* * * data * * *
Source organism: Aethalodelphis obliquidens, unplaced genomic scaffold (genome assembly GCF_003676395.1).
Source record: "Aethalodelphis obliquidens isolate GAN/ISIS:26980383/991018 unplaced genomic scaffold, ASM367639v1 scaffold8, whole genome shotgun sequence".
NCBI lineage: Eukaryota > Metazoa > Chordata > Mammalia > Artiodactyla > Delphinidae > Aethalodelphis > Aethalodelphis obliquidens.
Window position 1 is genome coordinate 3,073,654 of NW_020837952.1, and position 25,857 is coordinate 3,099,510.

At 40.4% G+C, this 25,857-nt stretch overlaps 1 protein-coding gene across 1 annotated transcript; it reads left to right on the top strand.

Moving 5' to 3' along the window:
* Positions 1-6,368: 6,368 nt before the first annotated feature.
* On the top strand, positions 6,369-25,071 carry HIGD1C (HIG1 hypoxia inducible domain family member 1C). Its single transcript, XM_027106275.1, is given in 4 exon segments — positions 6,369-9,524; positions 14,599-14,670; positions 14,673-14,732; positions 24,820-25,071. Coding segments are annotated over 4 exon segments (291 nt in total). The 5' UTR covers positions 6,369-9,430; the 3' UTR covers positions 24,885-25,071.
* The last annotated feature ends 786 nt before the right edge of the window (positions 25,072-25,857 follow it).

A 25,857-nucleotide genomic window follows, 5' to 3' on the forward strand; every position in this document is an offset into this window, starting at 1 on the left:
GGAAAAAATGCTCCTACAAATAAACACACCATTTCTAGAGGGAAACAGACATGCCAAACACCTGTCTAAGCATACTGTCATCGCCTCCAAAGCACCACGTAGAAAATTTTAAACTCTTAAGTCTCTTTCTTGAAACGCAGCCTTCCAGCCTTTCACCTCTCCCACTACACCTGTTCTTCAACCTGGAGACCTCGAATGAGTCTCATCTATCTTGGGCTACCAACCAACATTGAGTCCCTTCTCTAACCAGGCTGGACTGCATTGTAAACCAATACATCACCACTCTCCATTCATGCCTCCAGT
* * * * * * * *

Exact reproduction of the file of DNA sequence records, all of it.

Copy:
Source organism: Aethalodelphis obliquidens, unplaced genomic scaffold (genome assembly GCF_003676395.1).
Source record: "Aethalodelphis obliquidens isolate GAN/ISIS:26980383/991018 unplaced genomic scaffold, ASM367639v1 scaffold8, whole genome shotgun sequence".
NCBI lineage: Eukaryota > Metazoa > Chordata > Mammalia > Artiodactyla > Delphinidae > Aethalodelphis > Aethalodelphis obliquidens.
Window position 1 is genome coordinate 3,073,654 of NW_020837952.1, and position 25,857 is coordinate 3,099,510.

At 40.4% G+C, this 25,857-nt stretch overlaps 1 protein-coding gene across 1 annotated transcript; it reads left to right on the top strand.

Moving 5' to 3' along the window:
* Positions 1-6,368: 6,368 nt before the first annotated feature.
* On the top strand, positions 6,369-25,071 carry HIGD1C (HIG1 hypoxia inducible domain family member 1C). Its single transcript, XM_027106275.1, is given in 4 exon segments — positions 6,369-9,524; positions 14,599-14,670; positions 14,673-14,732; positions 24,820-25,071. Coding segments are annotated over 4 exon segments (291 nt in total). The 5' UTR covers positions 6,369-9,430; the 3' UTR covers positions 24,885-25,071.
* The last annotated feature ends 786 nt before the right edge of the window (positions 25,072-25,857 follow it).

A 25,857-nucleotide genomic window follows, 5' to 3' on the forward strand; every position in this document is an offset into this window, starting at 1 on the left:
GGAAAAAATGCTCCTACAAATAAACACACCATTTCTAGAGGGAAACAGACATGCCAAACACCTGTCTAAGCATACTGTCATCGCCTCCAAAGCACCACGTAGAAAATTTTAAACTCTTAAGTCTCTTTCTTGAAACGCAGCCTTCCAGCCTTTCACCTCTCCCACTACACCTGTTCTTCAACCTGGAGACCTCGAATGAGTCTCATCTATCTTGGGCTACCAACCAACATTGAGTCCCTTCTCTAACCAGGCTGGACTGCATTGTAAACCAATACATCACCACTCTCCATTCATGCCTCCAGT